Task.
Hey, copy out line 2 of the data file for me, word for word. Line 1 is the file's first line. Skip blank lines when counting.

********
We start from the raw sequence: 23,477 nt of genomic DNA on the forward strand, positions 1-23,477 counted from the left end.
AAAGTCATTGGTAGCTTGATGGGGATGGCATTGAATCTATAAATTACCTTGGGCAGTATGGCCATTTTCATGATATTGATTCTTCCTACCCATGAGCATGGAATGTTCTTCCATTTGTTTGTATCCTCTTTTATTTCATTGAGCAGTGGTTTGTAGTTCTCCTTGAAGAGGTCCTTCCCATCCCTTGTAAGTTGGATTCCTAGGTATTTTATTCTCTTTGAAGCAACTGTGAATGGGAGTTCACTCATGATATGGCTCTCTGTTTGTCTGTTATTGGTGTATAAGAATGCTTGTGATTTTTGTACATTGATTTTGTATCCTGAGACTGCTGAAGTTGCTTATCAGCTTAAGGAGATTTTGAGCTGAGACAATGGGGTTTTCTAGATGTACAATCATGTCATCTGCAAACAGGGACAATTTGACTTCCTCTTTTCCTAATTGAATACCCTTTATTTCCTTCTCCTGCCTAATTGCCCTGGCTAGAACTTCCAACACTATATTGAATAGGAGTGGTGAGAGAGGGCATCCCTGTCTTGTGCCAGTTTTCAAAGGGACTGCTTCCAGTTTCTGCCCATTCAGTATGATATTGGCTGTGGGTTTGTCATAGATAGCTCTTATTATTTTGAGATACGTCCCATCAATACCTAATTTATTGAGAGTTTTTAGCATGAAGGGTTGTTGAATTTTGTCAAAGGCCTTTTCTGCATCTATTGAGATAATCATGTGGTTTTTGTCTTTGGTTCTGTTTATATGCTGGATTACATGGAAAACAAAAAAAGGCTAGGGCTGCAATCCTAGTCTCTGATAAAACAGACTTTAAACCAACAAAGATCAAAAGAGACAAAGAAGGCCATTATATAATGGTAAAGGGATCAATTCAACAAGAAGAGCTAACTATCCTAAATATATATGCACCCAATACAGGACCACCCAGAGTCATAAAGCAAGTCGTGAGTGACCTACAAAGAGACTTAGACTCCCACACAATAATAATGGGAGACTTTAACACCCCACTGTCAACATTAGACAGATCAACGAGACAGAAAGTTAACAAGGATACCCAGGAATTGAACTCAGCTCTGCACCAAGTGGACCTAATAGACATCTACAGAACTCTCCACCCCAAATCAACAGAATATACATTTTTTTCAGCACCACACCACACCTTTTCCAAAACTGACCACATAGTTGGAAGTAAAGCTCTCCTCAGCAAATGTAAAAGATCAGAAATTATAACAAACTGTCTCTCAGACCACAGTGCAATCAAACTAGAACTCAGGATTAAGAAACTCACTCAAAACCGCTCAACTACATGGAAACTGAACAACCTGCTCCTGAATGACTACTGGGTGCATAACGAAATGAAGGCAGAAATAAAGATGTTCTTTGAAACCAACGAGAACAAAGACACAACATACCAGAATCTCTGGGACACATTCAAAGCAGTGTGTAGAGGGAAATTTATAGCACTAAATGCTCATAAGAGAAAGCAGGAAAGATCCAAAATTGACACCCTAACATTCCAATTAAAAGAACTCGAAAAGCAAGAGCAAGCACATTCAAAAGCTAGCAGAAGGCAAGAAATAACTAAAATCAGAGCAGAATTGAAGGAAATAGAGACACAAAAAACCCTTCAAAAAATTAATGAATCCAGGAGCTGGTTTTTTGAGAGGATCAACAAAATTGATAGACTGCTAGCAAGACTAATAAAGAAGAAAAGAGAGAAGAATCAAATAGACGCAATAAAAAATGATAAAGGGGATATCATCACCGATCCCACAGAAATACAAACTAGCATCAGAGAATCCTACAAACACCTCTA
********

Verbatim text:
AAAGTCATTGGTAGCTTGATGGGGATGGCATTGAATCTATAAATTACCTTGGGCAGTATGGCCATTTTCATGATATTGATTCTTCCTACCCATGAGCATGGAATGTTCTTCCATTTGTTTGTATCCTCTTTTATTTCATTGAGCAGTGGTTTGTAGTTCTCCTTGAAGAGGTCCTTCCCATCCCTTGTAAGTTGGATTCCTAGGTATTTTATTCTCTTTGAAGCAACTGTGAATGGGAGTTCACTCATGATATGGCTCTCTGTTTGTCTGTTATTGGTGTATAAGAATGCTTGTGATTTTTGTACATTGATTTTGTATCCTGAGACTGCTGAAGTTGCTTATCAGCTTAAGGAGATTTTGAGCTGAGACAATGGGGTTTTCTAGATGTACAATCATGTCATCTGCAAACAGGGACAATTTGACTTCCTCTTTTCCTAATTGAATACCCTTTATTTCCTTCTCCTGCCTAATTGCCCTGGCTAGAACTTCCAACACTATATTGAATAGGAGTGGTGAGAGAGGGCATCCCTGTCTTGTGCCAGTTTTCAAAGGGACTGCTTCCAGTTTCTGCCCATTCAGTATGATATTGGCTGTGGGTTTGTCATAGATAGCTCTTATTATTTTGAGATACGTCCCATCAATACCTAATTTATTGAGAGTTTTTAGCATGAAGGGTTGTTGAATTTTGTCAAAGGCCTTTTCTGCATCTATTGAGATAATCATGTGGTTTTTGTCTTTGGTTCTGTTTATATGCTGGATTACATGGAAAACAAAAAAAGGCTAGGGCTGCAATCCTAGTCTCTGATAAAACAGACTTTAAACCAACAAAGATCAAAAGAGACAAAGAAGGCCATTATATAATGGTAAAGGGATCAATTCAACAAGAAGAGCTAACTATCCTAAATATATATGCACCCAATACAGGACCACCCAGAGTCATAAAGCAAGTCGTGAGTGACCTACAAAGAGACTTAGACTCCCACACAATAATAATGGGAGACTTTAACACCCCACTGTCAACATTAGACAGATCAACGAGACAGAAAGTTAACAAGGATACCCAGGAATTGAACTCAGCTCTGCACCAAGTGGACCTAATAGACATCTACAGAACTCTCCACCCCAAATCAACAGAATATACATTTTTTTCAGCACCACACCACACCTTTTCCAAAACTGACCACATAGTTGGAAGTAAAGCTCTCCTCAGCAAATGTAAAAGATCAGAAATTATAACAAACTGTCTCTCAGACCACAGTGCAATCAAACTAGAACTCAGGATTAAGAAACTCACTCAAAACCGCTCAACTACATGGAAACTGAACAACCTGCTCCTGAATGACTACTGGGTGCATAACGAAATGAAGGCAGAAATAAAGATGTTCTTTGAAACCAACGAGAACAAAGACACAACATACCAGAATCTCTGGGACACATTCAAAGCAGTGTGTAGAGGGAAATTTATAGCACTAAATGCTCATAAGAGAAAGCAGGAAAGATCCAAAATTGACACCCTAACATTCCAATTAAAAGAACTCGAAAAGCAAGAGCAAGCACATTCAAAAGCTAGCAGAAGGCAAGAAATAACTAAAATCAGAGCAGAATTGAAGGAAATAGAGACACAAAAAACCCTTCAAAAAATTAATGAATCCAGGAGCTGGTTTTTTGAGAGGATCAACAAAATTGATAGACTGCTAGCAAGACTAATAAAGAAGAAAAGAGAGAAGAATCAAATAGACGCAATAAAAAATGATAAAGGGGATATCATCACCGATCCCACAGAAATACAAACTAGCATCAGAGAATCCTACAAACACCTCTA